Although we have a reasonable description of the chemical steps in protein splicing, the mechanistic details of autocatalysis are incomplete. The high-resolution structures of several protein splicing precursors (i.e. intein embedded in exteins) have been solved by x-ray crystallography [10-13] and NMR methods [14, 15] and reveal a conserved β-sheet intein fold which positions the key catalytic residues proximal to the N- and C-terminal splice junctions (Fig. 1c). However, all intein structures reported to date have, by necessity, used inteins inactivated through mutation – the kinetics of protein splicing is rapid relative to the time required for high-resolution structural analyses. Thus, we currently have no high-resolution structural information on an active protein-splicing precursor, and by extension of any splicing intermediate. This caveat aside, structural analyses provide some surprising insights into how inteins might accelerate certain of the steps. For instance, the scissile peptide bond at the amino-terminal splice junction (-1 amide) has been found in a variety of conformations ranging from normal trans [13] to twisted-trans [10] to a cis-configuration [16]. This has led to the hypothesis that the scissile bond is activated by distortion away from the normal trans-peptide plane. Consistent with this distortion idea, we demonstrated using NMR methods that the -1 amide has an abnormally low one bond dipolar coupling (1JNC = 12.3 ± 0.3 Hz) in a fully active protein splicing precursor containing the Mycobacterium xenopi DNA gyrase A intein (Mxe GyrA) [17]. Intriguingly, the scissile peptide bond at the C-terminal splice junction (+1 amide) was also found to be distorted in the crystal structures of a mutant Sce VMA intein [10] and a mutant Synechocystis sp (Ssp) DnaB intein [11]. However, it remains to be established whether, by analogy to the -1 scissile amide, peptide bond distortion at the C-terminal splice junction is required for the cleavage reaction.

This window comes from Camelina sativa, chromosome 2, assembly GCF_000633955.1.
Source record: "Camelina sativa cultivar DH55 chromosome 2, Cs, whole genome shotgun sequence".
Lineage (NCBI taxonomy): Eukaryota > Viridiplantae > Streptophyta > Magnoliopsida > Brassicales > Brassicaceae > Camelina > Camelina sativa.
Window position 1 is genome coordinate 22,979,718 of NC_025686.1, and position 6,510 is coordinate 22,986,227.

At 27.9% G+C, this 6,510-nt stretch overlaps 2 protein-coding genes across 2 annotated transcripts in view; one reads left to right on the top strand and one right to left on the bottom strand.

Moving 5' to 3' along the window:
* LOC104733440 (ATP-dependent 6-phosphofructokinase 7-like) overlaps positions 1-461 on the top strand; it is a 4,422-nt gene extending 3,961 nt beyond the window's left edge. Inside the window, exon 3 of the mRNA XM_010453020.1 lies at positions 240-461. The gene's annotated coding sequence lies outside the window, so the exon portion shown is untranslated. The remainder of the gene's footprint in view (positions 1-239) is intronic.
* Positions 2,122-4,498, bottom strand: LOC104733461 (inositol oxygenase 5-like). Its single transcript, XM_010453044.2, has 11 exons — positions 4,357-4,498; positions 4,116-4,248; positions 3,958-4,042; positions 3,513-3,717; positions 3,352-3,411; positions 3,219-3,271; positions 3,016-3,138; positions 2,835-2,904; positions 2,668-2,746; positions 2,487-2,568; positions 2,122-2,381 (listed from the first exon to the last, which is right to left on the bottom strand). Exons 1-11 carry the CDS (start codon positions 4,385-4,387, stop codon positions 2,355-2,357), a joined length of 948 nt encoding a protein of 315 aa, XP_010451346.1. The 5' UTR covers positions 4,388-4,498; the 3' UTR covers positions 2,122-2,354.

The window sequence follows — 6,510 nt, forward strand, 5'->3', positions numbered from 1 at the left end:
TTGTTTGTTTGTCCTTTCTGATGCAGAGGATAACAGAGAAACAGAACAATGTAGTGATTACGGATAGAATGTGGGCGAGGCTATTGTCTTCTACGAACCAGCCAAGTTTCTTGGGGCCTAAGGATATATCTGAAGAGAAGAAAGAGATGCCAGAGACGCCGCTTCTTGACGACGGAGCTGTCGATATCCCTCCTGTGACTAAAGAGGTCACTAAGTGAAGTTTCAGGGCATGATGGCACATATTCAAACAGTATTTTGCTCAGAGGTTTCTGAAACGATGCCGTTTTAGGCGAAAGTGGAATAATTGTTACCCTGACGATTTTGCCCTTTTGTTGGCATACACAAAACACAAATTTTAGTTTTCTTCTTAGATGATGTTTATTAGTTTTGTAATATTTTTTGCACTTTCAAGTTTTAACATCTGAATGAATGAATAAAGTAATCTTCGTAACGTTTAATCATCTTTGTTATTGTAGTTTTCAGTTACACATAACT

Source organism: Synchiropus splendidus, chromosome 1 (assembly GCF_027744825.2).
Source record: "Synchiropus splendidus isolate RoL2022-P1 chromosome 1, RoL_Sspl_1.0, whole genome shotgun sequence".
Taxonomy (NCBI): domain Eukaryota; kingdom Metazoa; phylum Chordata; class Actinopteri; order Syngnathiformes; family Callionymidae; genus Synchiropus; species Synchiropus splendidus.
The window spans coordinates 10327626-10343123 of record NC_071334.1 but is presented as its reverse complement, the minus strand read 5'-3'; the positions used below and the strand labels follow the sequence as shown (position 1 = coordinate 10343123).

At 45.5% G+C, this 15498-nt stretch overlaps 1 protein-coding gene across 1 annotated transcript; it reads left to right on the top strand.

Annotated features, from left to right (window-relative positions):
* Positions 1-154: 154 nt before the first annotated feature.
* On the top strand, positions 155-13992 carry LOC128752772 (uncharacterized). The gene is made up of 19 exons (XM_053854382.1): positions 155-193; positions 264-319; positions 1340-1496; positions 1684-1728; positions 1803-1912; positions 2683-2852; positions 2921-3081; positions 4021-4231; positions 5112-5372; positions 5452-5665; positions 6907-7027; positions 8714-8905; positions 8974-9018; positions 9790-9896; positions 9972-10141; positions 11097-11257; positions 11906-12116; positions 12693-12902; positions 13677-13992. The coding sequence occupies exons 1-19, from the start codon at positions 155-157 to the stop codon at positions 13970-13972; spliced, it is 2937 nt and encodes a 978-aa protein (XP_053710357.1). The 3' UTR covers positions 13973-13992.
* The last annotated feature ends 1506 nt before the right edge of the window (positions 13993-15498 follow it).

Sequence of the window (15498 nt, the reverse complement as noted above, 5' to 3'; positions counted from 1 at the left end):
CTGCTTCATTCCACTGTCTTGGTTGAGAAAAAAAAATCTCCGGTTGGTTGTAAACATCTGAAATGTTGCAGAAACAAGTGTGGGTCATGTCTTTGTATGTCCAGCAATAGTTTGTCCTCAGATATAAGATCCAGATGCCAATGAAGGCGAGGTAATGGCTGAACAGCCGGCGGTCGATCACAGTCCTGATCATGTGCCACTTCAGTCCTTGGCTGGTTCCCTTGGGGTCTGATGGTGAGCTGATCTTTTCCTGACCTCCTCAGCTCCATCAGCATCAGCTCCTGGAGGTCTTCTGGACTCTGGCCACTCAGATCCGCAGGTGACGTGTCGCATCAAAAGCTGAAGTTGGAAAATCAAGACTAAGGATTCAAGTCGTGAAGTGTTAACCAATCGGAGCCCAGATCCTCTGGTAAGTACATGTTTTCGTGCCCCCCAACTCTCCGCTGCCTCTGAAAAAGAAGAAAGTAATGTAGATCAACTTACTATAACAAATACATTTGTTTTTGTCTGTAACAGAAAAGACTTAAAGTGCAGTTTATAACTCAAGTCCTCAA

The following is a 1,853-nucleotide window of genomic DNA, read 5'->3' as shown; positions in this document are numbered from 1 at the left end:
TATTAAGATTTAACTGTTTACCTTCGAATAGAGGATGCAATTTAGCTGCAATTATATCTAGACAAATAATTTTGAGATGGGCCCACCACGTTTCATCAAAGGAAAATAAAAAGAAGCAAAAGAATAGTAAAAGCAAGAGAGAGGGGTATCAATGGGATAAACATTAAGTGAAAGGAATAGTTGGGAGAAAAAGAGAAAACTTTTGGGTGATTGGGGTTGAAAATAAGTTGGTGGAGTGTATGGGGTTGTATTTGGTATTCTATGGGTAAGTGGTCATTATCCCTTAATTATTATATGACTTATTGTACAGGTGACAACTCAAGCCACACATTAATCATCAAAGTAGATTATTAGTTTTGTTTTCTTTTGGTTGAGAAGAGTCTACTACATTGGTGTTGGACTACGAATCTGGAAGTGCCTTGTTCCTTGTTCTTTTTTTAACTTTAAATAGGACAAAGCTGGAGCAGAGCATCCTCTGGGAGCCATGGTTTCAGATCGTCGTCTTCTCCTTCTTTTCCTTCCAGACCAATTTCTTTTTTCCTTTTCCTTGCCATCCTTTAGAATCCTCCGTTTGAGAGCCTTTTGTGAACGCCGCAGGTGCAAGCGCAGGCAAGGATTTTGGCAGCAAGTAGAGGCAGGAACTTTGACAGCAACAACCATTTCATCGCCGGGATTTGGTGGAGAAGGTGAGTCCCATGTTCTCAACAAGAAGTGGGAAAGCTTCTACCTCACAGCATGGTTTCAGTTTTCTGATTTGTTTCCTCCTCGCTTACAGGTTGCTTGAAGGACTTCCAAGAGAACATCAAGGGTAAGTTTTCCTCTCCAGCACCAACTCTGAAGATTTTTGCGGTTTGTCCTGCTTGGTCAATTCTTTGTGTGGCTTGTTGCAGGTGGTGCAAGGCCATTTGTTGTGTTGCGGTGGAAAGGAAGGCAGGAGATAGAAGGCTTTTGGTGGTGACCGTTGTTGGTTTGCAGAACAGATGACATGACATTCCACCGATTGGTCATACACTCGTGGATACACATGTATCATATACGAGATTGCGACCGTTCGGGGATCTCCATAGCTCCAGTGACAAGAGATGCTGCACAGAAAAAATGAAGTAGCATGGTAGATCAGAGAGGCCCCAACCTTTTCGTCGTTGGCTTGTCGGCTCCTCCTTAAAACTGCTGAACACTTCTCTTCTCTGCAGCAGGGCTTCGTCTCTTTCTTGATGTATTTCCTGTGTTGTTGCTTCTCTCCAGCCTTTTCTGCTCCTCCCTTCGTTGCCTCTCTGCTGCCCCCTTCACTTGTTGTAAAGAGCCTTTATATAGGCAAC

The overall fidelity of protein splicing hinges on succinimide formation occurring after branched intermediate formation (Fig. 1b). Premature cleavage of the C-extein would be a competing reaction were that not the case. Although mutant inteins have been generated with C-extein cleavage activity [18-20], this represents only a very minor side-reaction in the context of wild-type inteins embedded in native extein flanking sequences [21-23]. It is currently unclear how the steps in protein splicing are coordinated so as to ensure that succinimide formation occurs only in the presence of the branched intermediate. The simplest explanation would be if succinimide formation were the rate-limiting step in the process – thus, there would be a build up of branched intermediate. While there have been a number of kinetic studies performed on inteins [24-26], the rate of succinimide formation in the context of a branched intermediate has not been reported. Thus, it remains to be seen if the high efficiency of splicing in a native context is explained by the differential kinetics of the steps. A second possibility, which is not mutually exclusive from the first, is that formation of the branched intermediate induces a local conformational change in the C-terminal splice site that accelerates succinimide formation. In other words, branched intermediate formation and succinimide formation are coupled. This triggering model is attractive, but in the absence of any structural information on a branched intermediate, it is currently unclear whether any reorganization of the intein active site occurs upon branched intermediate formation.